After two straight postseason appearances in 2018 and 2019, the Milwaukee Brewers slashed payroll last winter, with owner Mark Attanasio saying that the team had operated “in the red” after the end-of-season payroll had risen past $120 million in 2019. David Stearns and company executed a major roster retooling while cutting salaries down under $100 mil as Spring Training began last February, then the coronavirus pandemic hit.
We ended up getting a shortened, 60-game campaign in 2020 with no fans in attendance (during the regular season, at least) and players receiving prorated salaries for their work amid the public health crisis. That meant that the Brewers’ actual Opening Day payroll ended up at just over $39 mil this year (per Cot’s Contracts). The Cream City Nine struggled to a 29-31 record, and while that did allow them to sneak into the expanded playoffs as the #8 and final seed on the Senior Circuit, they were quickly dispatched in the opening round by the eventual champion Dodgers.
Milwaukee’s ownership and front office have talked in the past about how much impact their attendance has on spending capability, and shortly after this season concluded, Stearns was suggesting that further cuts could be on the horizon. (Indeed, the Brewers already trimmed back their scouting department as well as things on the business side of the organization, including in the ticket office and the social media team). With revenues down across the game and this org constantly talking about their small market status, it is reasonable to expect that player spending will fall even further heading into the 2021 season.
Once all the contract option decisions were made shortly after the end of the season, Milwaukee’s initial payroll outlook was in the range of about $82 mil. But yesterday brought another deadline and lots of roster movement as decisions needed to be made about who would be offered a contract for 2021. When the dust settled, the Brewers had tendered two players, agreed to terms with four others, made a trade and three non-tenders. Those moves all shaved another $10+ mil off the payroll projection heading into the holiday season:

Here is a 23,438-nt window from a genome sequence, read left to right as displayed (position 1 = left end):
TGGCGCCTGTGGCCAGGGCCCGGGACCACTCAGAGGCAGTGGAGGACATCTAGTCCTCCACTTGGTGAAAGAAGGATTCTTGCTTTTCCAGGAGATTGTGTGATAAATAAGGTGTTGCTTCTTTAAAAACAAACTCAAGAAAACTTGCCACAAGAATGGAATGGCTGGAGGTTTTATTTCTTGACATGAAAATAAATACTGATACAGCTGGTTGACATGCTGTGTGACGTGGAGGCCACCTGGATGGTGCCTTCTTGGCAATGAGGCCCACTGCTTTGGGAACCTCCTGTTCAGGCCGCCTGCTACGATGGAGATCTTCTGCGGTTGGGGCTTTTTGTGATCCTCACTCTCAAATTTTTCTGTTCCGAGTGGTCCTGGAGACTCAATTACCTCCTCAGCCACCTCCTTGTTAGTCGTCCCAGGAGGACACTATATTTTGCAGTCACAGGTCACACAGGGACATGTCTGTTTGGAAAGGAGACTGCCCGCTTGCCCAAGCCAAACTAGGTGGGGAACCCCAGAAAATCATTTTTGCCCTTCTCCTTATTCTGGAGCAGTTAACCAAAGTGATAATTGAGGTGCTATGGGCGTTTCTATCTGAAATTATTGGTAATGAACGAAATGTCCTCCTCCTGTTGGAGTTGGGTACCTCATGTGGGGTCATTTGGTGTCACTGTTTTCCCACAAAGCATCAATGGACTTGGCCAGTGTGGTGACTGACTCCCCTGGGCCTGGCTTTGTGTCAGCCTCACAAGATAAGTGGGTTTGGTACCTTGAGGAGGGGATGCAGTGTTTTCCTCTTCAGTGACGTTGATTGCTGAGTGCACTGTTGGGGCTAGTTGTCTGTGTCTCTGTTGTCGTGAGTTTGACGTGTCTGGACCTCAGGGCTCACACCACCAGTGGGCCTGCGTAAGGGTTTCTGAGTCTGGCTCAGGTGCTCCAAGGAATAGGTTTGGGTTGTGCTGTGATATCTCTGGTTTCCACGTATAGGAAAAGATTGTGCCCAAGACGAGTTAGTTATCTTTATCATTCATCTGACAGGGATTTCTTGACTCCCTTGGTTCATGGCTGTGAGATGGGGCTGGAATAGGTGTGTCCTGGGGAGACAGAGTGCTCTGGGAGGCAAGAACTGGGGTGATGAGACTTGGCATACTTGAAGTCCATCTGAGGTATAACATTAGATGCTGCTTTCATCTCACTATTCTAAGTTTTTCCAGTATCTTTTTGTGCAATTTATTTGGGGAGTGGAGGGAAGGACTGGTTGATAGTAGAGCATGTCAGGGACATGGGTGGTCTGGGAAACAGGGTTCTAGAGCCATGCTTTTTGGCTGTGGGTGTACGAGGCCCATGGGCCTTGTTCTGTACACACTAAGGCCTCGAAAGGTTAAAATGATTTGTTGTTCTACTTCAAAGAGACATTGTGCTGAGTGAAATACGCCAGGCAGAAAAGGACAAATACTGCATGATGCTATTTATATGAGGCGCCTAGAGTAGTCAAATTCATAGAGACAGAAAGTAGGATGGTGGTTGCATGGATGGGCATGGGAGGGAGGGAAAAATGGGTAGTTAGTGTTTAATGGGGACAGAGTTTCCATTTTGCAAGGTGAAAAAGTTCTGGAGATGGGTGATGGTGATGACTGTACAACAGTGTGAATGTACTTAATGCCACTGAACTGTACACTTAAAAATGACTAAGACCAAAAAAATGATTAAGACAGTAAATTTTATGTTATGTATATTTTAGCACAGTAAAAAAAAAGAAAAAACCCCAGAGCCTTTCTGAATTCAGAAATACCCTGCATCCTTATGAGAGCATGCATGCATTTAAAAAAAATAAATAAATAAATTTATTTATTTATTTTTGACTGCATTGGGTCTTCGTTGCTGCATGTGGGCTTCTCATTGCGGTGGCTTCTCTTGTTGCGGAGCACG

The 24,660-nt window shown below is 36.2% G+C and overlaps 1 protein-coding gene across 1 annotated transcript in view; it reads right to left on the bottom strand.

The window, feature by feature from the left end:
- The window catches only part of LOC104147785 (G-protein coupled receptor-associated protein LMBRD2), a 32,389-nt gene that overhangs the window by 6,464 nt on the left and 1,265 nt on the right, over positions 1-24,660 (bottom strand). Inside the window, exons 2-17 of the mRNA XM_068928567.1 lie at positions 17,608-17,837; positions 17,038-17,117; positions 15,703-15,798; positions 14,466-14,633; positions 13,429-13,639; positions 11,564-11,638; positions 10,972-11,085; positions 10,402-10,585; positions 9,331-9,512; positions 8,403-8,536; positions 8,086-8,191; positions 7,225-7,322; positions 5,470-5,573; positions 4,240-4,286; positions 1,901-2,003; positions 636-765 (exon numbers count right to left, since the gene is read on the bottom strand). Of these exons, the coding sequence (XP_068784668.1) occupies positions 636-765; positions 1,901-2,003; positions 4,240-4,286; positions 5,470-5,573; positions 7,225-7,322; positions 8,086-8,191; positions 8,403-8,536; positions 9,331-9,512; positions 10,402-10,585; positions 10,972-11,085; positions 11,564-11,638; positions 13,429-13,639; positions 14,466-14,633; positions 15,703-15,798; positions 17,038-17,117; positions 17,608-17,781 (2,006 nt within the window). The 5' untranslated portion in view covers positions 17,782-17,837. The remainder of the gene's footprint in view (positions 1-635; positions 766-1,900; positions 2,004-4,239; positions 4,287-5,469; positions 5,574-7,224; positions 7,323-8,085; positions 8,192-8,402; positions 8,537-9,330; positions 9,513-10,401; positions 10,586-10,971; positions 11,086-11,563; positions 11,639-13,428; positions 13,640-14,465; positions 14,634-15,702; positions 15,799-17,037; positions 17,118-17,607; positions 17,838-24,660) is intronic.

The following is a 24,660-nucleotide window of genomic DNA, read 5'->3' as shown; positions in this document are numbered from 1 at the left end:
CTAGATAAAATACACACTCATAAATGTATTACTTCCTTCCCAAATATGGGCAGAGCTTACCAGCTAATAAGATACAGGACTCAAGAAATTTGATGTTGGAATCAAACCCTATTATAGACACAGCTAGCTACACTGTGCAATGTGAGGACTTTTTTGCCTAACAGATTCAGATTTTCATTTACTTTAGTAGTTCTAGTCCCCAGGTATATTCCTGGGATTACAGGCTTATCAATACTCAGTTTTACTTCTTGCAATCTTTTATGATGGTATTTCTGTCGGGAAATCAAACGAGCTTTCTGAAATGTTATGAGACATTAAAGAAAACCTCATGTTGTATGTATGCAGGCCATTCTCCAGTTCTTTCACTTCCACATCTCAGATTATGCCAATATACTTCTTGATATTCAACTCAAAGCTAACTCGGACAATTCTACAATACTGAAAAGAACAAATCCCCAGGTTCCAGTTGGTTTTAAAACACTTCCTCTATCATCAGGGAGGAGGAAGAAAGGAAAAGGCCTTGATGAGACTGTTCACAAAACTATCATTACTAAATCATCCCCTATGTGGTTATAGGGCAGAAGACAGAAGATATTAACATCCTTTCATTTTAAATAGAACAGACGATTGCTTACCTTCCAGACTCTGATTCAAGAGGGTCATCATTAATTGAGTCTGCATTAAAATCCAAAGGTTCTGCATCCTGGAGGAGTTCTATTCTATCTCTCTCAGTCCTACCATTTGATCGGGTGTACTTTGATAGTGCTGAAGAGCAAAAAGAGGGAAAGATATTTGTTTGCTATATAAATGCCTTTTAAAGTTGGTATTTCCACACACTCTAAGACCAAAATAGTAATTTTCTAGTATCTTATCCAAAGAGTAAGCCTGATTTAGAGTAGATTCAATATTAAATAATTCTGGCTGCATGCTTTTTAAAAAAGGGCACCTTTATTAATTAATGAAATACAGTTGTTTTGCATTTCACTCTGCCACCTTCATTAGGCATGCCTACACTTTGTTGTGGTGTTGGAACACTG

There are a few caveats to this chart, of course:
- Lorenzo Cain has deferred money in his contract which will be paid out at a later date.
- Cain, Christian Yelich, Josh Lindblom, and Freddy Peralta have incentives built into their deals.
- The Brewers paid $5.5 mil in option buyouts to Ryan Braun, Jedd Gyorko, and Eric Sogard. Matt Garza has one final deferred money payout of $2 mil in 2021 before his contract is officially off the books. Braun’s deferred money payouts begin in 2022, and Cain’s begin in 2023. Yelich will also have deferred money payouts, but those are well down the road.
- Arbitration-eligible players Brandon Woodruff and Josh Hader were tendered contracts but do not yet have their salaries officially set for 2020. The figures provided are an average of the three different projections that MLB Trade Rumors has put out this year. The Brewers will have until February to work with the representatives for each player to try and agree to 2021 contracts, and if that fails, then they will go to arbitration hearings. Hader lost an arb hearing to the Brewers before last season.